Heroin is an opiate that creates a sense of euphoria and relaxation in users by blocking the brain’s pain receptors. As drug users move through different substances, the chase for euphoria can get higher. Heroin is often one of those drugs that users resort to when other opiates fail to induce the same amount of pleasure they might have induced upon initial use.
Addiction to heroin is usually characterized by the compulsive quest for the drug and neurochemical changes in the brain.
Heroin is an opiate, as it comes from an opium poppy plant. While some opiates are prescribed for pain relief, heroin is highly addicted, and usually cut (mixed) poisons that are dangerous to the body. Heroin can damage the heart, liver, lungs and kidneys. It can cause veins to collapse, difficulty breathing and infectious disease. In serious cases, heroin use leads to death.
En route to the physical damage caused by heroin, abusing the drug causes social consequences that ultimately exacerbate the pursuit of the drug and continued the addiction.
Social Consequences of Heroin:
- Financial problems
- Difficulty getting to work
- Disciplinary issues
- Broken marriages and relationships
- Loss of child custody
- Broken friendships
- Dissolution of the family
- Child abuse
- Lack of productivity
- Domestic abuse
Using heroin usually leads to becoming addicted to heroin. As the addict’s priorities shift to revolve around finding heroine, previous priorities such as an income, family, friends and self-care fall lower on the daily needs routine. Addiction to heroin is expensive, reinforcing the shift of priorities to drug use and using all available income to the drug, thereby neglecting money for health, food, family and shelter.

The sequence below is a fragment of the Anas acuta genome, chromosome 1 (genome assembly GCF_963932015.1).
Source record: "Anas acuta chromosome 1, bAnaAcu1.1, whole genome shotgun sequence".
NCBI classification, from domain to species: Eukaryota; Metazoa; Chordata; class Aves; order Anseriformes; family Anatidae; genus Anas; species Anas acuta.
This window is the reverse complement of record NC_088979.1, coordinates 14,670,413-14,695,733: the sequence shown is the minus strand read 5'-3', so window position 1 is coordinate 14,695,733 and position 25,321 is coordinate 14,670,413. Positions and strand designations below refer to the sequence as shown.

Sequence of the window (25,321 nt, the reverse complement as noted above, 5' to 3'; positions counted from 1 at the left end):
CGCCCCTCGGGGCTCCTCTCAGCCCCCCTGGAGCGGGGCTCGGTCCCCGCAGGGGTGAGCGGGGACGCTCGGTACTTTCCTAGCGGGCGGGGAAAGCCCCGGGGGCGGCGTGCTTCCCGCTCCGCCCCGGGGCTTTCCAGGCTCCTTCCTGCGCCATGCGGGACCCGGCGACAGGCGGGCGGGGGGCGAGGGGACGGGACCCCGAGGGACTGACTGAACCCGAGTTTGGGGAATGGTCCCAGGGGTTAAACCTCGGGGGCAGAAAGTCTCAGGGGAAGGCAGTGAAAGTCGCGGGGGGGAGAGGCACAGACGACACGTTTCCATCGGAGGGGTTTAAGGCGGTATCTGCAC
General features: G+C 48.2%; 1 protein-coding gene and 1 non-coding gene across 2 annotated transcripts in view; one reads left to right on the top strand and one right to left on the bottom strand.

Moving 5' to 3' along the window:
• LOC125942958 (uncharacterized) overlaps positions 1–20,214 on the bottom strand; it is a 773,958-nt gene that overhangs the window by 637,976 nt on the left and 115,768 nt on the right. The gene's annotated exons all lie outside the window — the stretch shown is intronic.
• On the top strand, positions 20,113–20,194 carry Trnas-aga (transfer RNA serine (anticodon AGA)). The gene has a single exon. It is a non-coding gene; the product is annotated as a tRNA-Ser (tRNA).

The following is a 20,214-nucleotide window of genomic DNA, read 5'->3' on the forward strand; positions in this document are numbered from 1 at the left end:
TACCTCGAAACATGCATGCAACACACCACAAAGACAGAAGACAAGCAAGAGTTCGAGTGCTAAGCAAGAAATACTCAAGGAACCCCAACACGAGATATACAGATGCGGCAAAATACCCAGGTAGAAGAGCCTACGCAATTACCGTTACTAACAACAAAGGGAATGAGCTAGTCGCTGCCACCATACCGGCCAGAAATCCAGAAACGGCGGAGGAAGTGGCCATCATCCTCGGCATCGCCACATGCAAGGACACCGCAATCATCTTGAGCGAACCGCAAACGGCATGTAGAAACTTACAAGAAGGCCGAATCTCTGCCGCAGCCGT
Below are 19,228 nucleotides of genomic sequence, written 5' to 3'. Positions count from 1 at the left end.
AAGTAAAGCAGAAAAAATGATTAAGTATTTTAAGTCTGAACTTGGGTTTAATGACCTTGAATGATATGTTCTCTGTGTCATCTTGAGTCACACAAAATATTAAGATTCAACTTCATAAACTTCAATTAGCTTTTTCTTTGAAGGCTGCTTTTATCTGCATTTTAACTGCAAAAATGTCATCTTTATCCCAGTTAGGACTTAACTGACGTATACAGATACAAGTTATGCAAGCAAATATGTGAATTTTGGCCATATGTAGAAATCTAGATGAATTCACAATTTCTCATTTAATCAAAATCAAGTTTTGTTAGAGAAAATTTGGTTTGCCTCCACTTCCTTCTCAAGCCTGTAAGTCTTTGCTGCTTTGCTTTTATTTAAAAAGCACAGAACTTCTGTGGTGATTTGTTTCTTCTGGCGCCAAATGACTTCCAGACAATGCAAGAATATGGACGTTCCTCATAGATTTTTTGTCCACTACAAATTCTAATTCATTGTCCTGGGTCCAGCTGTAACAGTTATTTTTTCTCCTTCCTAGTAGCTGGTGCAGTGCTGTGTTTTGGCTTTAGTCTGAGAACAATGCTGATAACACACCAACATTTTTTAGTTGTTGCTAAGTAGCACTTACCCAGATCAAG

Heroin Behavioral Effects
Below are the signs to look for in someone you suspect is using heroin:
In the beginning, hiding heroin use is possible, especially if the user has experience with substance abuse and with hiding consumption. Immediate confrontation can backfire if your accusation is not substantiated, and it can drive the user into more methodical hiding.
A heroin addict might have the following items around their physical space:
- Non-medical needles or syringes
- Aluminum foil with burn marks
- Burned silver spoons
- Gum wrappers with burn marks
- Small plastic bags (with white residue)
- Water pipes (while heroin is typically injected via needle, it can be smoked or snorted, too)
Physical and behavioral tendencies associated with heroin include:
- Falling performance in work or school
- No eye contact
- Disinterest in previously enjoyed hobbies
- Ignoring basic hygiene
- Declining body image
- Wearing long sleeves (hiding needle marks)
- Withdrawal from friends and family
- New, random friends
- Increased sleeping
- Blaming loved ones for current circumstances
- Weight loss
- Cuts, scabs and bruises
- Loss of period (women)
- A runny nose
- Needle tracks (typically on arms), possibly with infections
Other physical and behavioral characteristics are associated with the use of heroin, but not exclusively. Still, you can use these signs as warnings of a potential drug use problem.
- Droopy appearance
- Hyper-alertness followed by fatigue or nodding off
- Shortness of breath
- Dry mouth
- Small pupils
- Sudden changes in behavior
While heroin is highly addictive and its consequences can be extreme, addicts have an opportunity to recover. If your loved one is displaying signs of heroin use, intervene before it gets to abuse and addiction. If your loved one is displaying signs of abuse and addiction, it is still possible to help.
Reach out to United Recovery Project to get the help that you and your loved one need today. Our agents have the resources you need to help an addict into recovery to get back to sober, healthy living.